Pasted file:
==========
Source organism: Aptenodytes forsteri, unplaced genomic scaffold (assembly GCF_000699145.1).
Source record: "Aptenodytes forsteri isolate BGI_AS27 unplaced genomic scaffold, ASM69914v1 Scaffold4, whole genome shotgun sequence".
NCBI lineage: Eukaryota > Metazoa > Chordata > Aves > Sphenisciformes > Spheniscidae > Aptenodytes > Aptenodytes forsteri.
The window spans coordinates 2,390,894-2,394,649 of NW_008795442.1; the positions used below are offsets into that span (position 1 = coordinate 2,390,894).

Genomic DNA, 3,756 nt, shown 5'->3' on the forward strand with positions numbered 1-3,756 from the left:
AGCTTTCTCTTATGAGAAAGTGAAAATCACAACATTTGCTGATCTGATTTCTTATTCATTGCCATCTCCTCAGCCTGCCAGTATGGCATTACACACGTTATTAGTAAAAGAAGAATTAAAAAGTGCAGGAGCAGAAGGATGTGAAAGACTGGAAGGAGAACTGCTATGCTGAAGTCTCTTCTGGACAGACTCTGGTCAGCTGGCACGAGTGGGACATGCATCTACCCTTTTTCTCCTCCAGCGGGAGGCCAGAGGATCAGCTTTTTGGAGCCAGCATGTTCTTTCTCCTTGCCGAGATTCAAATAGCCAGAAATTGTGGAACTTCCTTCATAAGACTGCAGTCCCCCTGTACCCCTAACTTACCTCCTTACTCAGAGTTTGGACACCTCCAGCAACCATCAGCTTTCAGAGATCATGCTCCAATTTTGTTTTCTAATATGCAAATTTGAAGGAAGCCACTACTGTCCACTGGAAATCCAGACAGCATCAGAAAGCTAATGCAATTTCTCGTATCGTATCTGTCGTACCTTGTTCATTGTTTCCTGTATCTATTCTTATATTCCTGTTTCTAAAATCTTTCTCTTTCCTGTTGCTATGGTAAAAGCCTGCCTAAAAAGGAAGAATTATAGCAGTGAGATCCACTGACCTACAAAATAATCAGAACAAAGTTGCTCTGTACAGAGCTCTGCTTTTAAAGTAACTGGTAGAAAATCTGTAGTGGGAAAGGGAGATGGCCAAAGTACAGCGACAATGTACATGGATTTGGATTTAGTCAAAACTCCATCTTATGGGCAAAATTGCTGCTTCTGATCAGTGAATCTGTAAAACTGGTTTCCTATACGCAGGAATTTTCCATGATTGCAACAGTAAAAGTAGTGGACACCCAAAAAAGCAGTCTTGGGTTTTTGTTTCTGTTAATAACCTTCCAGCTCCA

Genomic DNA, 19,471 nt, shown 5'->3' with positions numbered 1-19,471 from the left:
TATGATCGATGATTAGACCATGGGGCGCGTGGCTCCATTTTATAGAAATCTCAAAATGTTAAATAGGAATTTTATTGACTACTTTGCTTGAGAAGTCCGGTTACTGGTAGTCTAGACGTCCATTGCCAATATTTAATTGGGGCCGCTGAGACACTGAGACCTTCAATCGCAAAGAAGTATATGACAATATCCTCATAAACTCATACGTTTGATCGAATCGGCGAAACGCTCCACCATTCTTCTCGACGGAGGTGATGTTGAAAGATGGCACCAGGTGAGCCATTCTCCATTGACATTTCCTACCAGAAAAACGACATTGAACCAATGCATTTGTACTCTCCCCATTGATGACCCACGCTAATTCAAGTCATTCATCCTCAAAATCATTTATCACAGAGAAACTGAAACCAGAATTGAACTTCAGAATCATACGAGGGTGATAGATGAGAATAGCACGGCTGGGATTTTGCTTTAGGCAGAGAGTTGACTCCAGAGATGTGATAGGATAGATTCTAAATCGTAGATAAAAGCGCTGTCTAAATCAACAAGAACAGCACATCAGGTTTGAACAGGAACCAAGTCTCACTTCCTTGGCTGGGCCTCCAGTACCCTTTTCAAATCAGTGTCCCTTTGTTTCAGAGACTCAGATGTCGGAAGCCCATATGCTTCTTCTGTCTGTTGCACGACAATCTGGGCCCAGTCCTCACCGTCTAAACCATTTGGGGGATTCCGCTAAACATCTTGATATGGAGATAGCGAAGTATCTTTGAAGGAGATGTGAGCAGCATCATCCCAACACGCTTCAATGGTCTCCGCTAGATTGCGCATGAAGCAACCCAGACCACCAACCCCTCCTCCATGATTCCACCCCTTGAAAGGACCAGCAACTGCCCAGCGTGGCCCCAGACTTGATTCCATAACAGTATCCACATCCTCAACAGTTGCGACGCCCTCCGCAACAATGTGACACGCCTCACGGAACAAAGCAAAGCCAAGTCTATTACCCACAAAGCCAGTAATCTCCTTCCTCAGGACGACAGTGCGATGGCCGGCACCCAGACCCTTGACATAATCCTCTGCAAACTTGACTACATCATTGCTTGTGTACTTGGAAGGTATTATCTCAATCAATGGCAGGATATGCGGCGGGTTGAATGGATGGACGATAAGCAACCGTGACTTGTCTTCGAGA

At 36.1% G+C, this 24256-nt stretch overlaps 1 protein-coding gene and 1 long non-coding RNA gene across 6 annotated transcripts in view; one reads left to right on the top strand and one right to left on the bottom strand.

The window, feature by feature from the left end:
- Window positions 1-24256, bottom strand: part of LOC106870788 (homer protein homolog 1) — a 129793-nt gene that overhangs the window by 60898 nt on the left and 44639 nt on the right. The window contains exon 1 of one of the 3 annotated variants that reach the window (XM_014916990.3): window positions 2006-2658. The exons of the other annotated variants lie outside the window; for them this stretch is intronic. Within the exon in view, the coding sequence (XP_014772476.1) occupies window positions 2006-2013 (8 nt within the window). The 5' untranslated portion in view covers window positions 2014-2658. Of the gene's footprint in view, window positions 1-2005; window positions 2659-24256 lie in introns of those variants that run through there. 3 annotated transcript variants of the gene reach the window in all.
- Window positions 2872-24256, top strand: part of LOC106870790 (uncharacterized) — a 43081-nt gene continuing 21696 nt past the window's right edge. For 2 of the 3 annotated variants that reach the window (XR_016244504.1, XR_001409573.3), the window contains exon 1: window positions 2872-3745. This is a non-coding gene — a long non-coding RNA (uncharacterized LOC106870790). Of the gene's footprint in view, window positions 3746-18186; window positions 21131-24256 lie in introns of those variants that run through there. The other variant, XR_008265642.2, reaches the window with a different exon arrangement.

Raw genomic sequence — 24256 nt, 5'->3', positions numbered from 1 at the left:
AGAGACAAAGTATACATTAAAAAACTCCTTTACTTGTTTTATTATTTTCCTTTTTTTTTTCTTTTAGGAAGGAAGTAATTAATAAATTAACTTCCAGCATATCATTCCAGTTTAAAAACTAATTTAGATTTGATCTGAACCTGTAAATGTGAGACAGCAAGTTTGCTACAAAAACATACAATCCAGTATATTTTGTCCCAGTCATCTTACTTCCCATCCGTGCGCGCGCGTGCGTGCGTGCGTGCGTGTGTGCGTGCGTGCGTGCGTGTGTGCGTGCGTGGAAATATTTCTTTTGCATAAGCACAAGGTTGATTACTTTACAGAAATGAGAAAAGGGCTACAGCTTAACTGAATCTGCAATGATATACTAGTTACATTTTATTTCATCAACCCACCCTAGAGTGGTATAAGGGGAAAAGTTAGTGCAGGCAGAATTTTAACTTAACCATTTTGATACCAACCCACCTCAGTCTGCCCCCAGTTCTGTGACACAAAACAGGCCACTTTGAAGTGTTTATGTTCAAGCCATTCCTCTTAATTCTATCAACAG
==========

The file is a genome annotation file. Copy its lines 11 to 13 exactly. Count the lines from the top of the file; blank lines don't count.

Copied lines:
- Window positions 1-24256, bottom strand: part of LOC106870788 (homer protein homolog 1) — a 129793-nt gene that overhangs the window by 60898 nt on the left and 44639 nt on the right. The window contains exon 1 of one of the 3 annotated variants that reach the window (XM_014916990.3): window positions 2006-2658. The exons of the other annotated variants lie outside the window; for them this stretch is intronic. Within the exon in view, the coding sequence (XP_014772476.1) occupies window positions 2006-2013 (8 nt within the window). The 5' untranslated portion in view covers window positions 2014-2658. Of the gene's footprint in view, window positions 1-2005; window positions 2659-24256 lie in introns of those variants that run through there. 3 annotated transcript variants of the gene reach the window in all.
- Window positions 2872-24256, top strand: part of LOC106870790 (uncharacterized) — a 43081-nt gene continuing 21696 nt past the window's right edge. For 2 of the 3 annotated variants that reach the window (XR_016244504.1, XR_001409573.3), the window contains exon 1: window positions 2872-3745. This is a non-coding gene — a long non-coding RNA (uncharacterized LOC106870790). Of the gene's footprint in view, window positions 3746-18186; window positions 21131-24256 lie in introns of those variants that run through there. The other variant, XR_008265642.2, reaches the window with a different exon arrangement.

Raw genomic sequence — 24256 nt, 5'->3', positions numbered from 1 at the left: